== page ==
Do you remember the first time you saw a live model wear a brassiere on a television commercial? It might not have been as long ago as you think. Join us for a quick look at some not-so-famous TV firsts of the womanly persuasion.
I Dreamed I Was Headless in My Maidenform Bra
Until the mid-1980s, the National Association of Broadcasters Code Authority had to approve each and every television commercial before it hit the airwaves. One of their more archaic rules (especially in an era when Lynda Carter was running around during prime time in a barely-there bustier) stated that any live models in bra commercials had to be fully clothed. If the offending undergarment was displayed on a mannequin, the dummy had to be either headless or armless or (best case scenario) both. By 1987, NABCA had relaxed its regulations slightly and left the lingerie issue up to each network to decide whether it was corrupting America's morals on a case-by-case basis. Playtex hit the ground running on May 4 of that year by airing two different Cross Your Heart commercials (one called "Glitter" and one entitled "Weekend") during daytime programming, the first time bras were seen touching the actual flesh of live humans on the boob tube.
Courteney Calls It What It Is
Feminine hygiene product commercials got the go-ahead from NABCA in 1972, long before lacy unmentionables were allowed.
The first tampon brand to advertise on television was Rely, which started airing ads in two test cities (Rochester, NY, and Fort Wayne, IN) in July 1975. When Proctor and Gamble wasn't bombarded with protests for their audacity, Playtex quickly followed suit with competing commercials. (Rely was taken off the market in 1980 after its super-absorbent components were linked to Toxic Shock Syndrome.)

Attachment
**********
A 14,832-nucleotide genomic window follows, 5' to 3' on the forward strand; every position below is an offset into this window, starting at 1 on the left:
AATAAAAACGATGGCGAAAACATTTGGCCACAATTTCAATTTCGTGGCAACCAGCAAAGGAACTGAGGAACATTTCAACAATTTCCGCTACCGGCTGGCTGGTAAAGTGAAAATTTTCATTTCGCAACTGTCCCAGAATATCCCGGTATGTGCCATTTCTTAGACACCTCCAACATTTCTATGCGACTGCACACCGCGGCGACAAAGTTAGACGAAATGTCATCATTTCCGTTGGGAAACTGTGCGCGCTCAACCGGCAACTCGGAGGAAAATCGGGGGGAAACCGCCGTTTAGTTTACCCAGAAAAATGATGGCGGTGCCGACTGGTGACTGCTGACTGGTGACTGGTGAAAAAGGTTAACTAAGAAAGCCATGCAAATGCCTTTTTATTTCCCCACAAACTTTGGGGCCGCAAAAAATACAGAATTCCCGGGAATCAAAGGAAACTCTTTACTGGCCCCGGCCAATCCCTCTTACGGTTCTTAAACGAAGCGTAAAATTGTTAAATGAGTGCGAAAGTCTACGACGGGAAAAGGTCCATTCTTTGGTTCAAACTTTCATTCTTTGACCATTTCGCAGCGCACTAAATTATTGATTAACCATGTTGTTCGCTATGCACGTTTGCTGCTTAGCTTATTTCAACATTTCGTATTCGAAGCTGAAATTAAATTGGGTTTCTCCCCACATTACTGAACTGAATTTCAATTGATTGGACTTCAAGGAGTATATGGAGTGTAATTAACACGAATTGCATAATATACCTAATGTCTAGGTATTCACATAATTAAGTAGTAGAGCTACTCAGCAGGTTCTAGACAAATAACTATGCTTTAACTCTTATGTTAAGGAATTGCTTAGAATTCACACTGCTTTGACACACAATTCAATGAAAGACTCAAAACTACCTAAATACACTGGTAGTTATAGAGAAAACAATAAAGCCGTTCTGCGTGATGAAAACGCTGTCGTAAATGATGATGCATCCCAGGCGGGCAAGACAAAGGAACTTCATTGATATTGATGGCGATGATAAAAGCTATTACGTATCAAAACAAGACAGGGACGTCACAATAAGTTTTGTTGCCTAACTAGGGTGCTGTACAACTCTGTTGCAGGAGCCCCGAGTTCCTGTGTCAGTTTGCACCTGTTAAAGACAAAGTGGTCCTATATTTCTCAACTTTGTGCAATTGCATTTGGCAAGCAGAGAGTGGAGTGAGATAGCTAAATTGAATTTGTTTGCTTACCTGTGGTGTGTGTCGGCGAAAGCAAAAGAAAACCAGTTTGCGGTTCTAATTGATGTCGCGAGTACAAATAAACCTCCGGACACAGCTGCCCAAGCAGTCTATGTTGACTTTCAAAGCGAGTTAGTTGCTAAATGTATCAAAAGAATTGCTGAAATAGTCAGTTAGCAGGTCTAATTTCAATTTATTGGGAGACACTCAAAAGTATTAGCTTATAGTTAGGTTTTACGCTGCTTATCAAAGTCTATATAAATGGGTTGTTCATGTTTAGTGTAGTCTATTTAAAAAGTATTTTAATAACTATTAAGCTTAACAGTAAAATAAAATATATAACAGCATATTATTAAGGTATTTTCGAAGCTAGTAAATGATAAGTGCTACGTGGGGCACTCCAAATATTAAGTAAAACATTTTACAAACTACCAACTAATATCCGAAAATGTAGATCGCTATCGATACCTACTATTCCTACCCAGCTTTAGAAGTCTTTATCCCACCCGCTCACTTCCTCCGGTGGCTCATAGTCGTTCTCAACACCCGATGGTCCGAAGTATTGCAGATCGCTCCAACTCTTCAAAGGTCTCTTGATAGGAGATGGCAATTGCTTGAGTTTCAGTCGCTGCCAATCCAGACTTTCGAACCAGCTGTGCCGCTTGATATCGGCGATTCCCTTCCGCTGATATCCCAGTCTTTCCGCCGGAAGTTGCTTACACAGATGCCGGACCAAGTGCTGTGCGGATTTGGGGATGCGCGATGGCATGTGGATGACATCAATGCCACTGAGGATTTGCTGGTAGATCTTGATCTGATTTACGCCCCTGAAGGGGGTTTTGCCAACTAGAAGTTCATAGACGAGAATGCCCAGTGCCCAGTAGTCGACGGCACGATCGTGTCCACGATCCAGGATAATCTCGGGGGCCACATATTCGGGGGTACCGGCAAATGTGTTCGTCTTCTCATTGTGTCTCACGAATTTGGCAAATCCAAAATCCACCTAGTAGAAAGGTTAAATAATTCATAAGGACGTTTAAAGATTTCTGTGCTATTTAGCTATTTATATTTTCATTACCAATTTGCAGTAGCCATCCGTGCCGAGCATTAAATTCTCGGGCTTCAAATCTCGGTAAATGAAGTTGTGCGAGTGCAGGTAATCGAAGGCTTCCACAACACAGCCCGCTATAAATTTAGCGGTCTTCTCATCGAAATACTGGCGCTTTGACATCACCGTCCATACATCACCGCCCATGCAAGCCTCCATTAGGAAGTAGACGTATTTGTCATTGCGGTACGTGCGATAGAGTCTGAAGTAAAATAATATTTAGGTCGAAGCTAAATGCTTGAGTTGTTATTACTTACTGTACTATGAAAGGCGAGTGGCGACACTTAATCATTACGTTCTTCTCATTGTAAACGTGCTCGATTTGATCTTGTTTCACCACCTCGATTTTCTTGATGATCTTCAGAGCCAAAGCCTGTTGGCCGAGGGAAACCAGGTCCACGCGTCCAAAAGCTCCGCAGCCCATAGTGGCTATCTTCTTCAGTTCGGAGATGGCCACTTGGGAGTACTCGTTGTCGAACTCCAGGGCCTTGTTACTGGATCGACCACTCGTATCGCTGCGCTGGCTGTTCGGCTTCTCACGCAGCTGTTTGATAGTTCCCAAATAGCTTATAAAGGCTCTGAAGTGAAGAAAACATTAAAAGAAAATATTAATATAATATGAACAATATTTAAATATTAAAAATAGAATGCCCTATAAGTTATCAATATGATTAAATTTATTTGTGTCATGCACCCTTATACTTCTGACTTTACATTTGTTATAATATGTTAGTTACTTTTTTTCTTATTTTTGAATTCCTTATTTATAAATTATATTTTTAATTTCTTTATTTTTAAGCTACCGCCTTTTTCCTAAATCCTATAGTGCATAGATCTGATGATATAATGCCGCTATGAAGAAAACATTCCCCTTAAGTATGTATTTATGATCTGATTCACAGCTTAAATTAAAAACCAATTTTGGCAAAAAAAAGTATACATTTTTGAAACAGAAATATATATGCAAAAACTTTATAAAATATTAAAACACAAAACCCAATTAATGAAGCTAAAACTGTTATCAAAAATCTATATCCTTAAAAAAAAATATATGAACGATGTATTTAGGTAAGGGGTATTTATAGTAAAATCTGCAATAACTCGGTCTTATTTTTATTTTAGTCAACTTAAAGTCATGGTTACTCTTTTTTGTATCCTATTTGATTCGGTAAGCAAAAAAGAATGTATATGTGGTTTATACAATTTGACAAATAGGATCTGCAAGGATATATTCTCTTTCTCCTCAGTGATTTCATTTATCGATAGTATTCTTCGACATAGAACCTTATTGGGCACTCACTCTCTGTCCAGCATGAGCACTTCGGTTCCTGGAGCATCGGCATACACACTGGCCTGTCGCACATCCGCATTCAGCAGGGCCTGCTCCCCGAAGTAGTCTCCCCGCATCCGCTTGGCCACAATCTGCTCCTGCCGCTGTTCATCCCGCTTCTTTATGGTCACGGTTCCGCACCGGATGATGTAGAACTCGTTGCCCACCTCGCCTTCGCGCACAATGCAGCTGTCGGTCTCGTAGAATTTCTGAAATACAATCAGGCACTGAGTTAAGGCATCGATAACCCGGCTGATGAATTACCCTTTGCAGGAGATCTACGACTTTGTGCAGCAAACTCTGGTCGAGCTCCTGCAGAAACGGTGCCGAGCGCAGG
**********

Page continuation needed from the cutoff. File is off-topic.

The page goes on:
The first person ever to utter the word "period" in a TV commercial when discussing a product made for that purpose was future Friends star Courteney Cox, who dropped the "p-bomb" several times in this 1985 Tampax ad:
Clear Results in Just Two Hours!
The rationale for the home pregnancy test was not a matter of convenience (and saving the cost of a doctor's office visit) for the woman, but a response to the heightened awareness of the importance of pre-natal care. If a woman could test at home as soon as she suspected impending motherhood, she could head to an ob-gyn earlier in the pregnancy and find out if she needs to, say, stop knocking back martinis during her afternoon canasta games. Warner-Chilcott got FDA approval for its e.p.t. (Early Pregnancy Test) in 1976, followed shortly by Accu-Test, Predictor and Answer. Once e.p.t. was fine-tuned so that it was simpler (only half a dozen easy steps!) and faster (results in only two hours!) it became the first home pregnancy test to advertise on television.
What Else Can It Do?
It seems like toenail fungus and erectile dysfunction commercials have been airing on TV since the Eisenhower Administration, but the FDA didn't actually lift the ban on direct-to-consumer prescription drug advertising until 1997. Even though some of the ads get pretty specific in explaining the drug's main purpose (like little gross mucous monsters infiltrating your lungs), commercials for birth control pills to this day remain rather coy as to their ultimate purpose.
Ortho Tri-Cyclen was the first contraceptive pill to buy television time (the company spent $13 million in 2000 for a six-month campaign). Ortho-T had also received separate approval from the FDA as an acne treatment, so that angle was hyped in commercials to make the product more palatable to the viewing public. In the original campaign, all the featured couples were married so that the one mention of unwanted pregnancy wouldn't be interpreted as support for promiscuity. More recent commercials for products like Seasonale and Yaz emphasize the empowerment a woman gets by controlling her monthly cycle as well as relief from PMS symptoms and blemish-free skin. The baby-prevention side-effect of the Pill is almost reduced to a footnote.